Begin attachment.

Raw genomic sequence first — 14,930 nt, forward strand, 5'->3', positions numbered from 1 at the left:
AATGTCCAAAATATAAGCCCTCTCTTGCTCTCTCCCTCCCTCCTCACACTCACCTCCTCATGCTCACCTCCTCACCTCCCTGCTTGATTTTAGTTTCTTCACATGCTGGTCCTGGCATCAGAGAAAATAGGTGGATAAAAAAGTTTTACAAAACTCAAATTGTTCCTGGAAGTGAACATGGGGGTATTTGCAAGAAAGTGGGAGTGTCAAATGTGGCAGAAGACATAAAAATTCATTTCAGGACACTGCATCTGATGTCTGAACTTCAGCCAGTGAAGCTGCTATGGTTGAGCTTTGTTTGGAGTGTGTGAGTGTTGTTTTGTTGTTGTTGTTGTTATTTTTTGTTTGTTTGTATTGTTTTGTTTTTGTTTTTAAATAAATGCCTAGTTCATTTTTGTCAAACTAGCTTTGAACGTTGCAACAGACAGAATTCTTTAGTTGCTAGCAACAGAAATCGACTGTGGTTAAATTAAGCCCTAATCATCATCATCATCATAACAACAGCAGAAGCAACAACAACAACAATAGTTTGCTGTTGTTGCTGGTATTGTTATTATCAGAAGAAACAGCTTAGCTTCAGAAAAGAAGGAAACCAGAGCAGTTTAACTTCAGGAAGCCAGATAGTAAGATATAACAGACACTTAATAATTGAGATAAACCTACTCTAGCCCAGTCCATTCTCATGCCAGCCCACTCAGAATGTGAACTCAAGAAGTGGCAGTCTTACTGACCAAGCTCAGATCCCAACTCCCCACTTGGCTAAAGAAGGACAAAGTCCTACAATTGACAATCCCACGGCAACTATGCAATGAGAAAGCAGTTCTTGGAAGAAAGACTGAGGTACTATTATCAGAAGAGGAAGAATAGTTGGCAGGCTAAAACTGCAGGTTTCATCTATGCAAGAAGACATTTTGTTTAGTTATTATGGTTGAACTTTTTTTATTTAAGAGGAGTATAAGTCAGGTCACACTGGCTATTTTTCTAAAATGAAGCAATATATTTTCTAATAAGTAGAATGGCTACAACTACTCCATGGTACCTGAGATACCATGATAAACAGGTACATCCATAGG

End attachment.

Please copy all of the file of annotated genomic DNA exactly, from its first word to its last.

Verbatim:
Raw genomic sequence first — 14,930 nt, forward strand, 5'->3', positions numbered from 1 at the left:
AATGTCCAAAATATAAGCCCTCTCTTGCTCTCTCCCTCCCTCCTCACACTCACCTCCTCATGCTCACCTCCTCACCTCCCTGCTTGATTTTAGTTTCTTCACATGCTGGTCCTGGCATCAGAGAAAATAGGTGGATAAAAAAGTTTTACAAAACTCAAATTGTTCCTGGAAGTGAACATGGGGGTATTTGCAAGAAAGTGGGAGTGTCAAATGTGGCAGAAGACATAAAAATTCATTTCAGGACACTGCATCTGATGTCTGAACTTCAGCCAGTGAAGCTGCTATGGTTGAGCTTTGTTTGGAGTGTGTGAGTGTTGTTTTGTTGTTGTTGTTGTTATTTTTTGTTTGTTTGTATTGTTTTGTTTTTGTTTTTAAATAAATGCCTAGTTCATTTTTGTCAAACTAGCTTTGAACGTTGCAACAGACAGAATTCTTTAGTTGCTAGCAACAGAAATCGACTGTGGTTAAATTAAGCCCTAATCATCATCATCATCATAACAACAGCAGAAGCAACAACAACAACAATAGTTTGCTGTTGTTGCTGGTATTGTTATTATCAGAAGAAACAGCTTAGCTTCAGAAAAGAAGGAAACCAGAGCAGTTTAACTTCAGGAAGCCAGATAGTAAGATATAACAGACACTTAATAATTGAGATAAACCTACTCTAGCCCAGTCCATTCTCATGCCAGCCCACTCAGAATGTGAACTCAAGAAGTGGCAGTCTTACTGACCAAGCTCAGATCCCAACTCCCCACTTGGCTAAAGAAGGACAAAGTCCTACAATTGACAATCCCACGGCAACTATGCAATGAGAAAGCAGTTCTTGGAAGAAAGACTGAGGTACTATTATCAGAAGAGGAAGAATAGTTGGCAGGCTAAAACTGCAGGTTTCATCTATGCAAGAAGACATTTTGTTTAGTTATTATGGTTGAACTTTTTTTATTTAAGAGGAGTATAAGTCAGGTCACACTGGCTATTTTTCTAAAATGAAGCAATATATTTTCTAATAAGTAGAATGGCTACAACTACTCCATGGTACCTGAGATACCATGATAAACAGGTACATCCATAGG